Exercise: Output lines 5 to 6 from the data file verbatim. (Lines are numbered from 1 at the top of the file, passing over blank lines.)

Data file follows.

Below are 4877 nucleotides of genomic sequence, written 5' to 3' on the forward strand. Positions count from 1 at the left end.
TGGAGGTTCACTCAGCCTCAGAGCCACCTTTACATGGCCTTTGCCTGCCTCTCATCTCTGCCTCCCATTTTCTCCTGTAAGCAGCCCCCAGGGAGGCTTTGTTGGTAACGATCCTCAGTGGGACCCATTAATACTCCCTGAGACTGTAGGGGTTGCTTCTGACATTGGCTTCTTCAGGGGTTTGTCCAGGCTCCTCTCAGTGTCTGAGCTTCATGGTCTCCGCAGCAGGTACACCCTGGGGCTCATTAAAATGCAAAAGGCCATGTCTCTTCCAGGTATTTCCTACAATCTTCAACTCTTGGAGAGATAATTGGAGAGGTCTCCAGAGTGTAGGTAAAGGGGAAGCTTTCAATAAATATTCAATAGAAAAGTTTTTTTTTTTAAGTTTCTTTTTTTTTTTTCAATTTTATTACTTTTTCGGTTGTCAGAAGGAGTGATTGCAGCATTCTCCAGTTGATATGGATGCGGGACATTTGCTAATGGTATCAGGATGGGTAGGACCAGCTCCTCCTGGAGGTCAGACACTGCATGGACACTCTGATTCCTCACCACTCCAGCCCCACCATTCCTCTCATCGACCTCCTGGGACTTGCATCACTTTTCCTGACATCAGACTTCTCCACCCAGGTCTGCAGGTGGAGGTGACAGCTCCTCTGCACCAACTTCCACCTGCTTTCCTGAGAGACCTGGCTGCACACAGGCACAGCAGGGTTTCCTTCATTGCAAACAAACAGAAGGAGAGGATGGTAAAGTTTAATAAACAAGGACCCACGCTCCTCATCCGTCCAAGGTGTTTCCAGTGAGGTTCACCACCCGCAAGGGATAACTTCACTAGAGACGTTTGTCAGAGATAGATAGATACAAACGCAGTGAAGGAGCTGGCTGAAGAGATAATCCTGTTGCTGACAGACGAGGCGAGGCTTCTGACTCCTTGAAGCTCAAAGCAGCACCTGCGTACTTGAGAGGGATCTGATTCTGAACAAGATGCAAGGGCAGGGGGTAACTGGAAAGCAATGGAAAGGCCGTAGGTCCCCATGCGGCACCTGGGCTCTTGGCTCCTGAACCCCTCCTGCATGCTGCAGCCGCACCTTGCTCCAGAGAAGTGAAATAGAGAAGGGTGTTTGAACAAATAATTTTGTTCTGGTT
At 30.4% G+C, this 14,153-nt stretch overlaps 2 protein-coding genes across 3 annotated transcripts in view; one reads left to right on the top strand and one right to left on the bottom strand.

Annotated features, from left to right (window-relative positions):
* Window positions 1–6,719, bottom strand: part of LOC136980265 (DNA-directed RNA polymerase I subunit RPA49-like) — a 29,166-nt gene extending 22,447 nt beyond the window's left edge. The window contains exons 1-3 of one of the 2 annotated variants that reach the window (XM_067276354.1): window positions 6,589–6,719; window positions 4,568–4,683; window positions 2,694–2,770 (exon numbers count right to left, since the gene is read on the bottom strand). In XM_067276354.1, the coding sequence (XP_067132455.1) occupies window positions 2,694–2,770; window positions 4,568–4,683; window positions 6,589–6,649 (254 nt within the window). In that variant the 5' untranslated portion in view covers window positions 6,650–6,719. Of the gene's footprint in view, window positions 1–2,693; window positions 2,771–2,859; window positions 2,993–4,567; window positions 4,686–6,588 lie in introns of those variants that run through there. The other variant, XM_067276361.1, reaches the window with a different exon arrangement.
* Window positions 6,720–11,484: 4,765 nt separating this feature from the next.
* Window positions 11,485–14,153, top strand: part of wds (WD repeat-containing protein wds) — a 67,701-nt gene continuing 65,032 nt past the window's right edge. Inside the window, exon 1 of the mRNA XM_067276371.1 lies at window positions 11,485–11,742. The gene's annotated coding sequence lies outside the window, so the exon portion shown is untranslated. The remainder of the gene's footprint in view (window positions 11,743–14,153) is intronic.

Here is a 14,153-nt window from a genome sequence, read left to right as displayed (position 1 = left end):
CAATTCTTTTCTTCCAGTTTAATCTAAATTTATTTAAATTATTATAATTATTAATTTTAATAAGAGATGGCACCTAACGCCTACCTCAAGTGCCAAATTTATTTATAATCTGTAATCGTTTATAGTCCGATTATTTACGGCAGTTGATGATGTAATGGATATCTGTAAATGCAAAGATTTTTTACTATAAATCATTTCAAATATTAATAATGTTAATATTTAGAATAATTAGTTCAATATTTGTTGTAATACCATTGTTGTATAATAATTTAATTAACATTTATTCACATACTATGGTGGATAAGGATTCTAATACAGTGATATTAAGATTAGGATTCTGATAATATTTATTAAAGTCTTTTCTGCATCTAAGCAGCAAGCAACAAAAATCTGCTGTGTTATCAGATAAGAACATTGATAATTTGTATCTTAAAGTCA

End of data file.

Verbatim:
* Window positions 1–6,719, bottom strand: part of LOC136980265 (DNA-directed RNA polymerase I subunit RPA49-like) — a 29,166-nt gene extending 22,447 nt beyond the window's left edge. The window contains exons 1-3 of one of the 2 annotated variants that reach the window (XM_067276354.1): window positions 6,589–6,719; window positions 4,568–4,683; window positions 2,694–2,770 (exon numbers count right to left, since the gene is read on the bottom strand). In XM_067276354.1, the coding sequence (XP_067132455.1) occupies window positions 2,694–2,770; window positions 4,568–4,683; window positions 6,589–6,649 (254 nt within the window). In that variant the 5' untranslated portion in view covers window positions 6,650–6,719. Of the gene's footprint in view, window positions 1–2,693; window positions 2,771–2,859; window positions 2,993–4,567; window positions 4,686–6,588 lie in introns of those variants that run through there. The other variant, XM_067276361.1, reaches the window with a different exon arrangement.
* Window positions 6,720–11,484: 4,765 nt separating this feature from the next.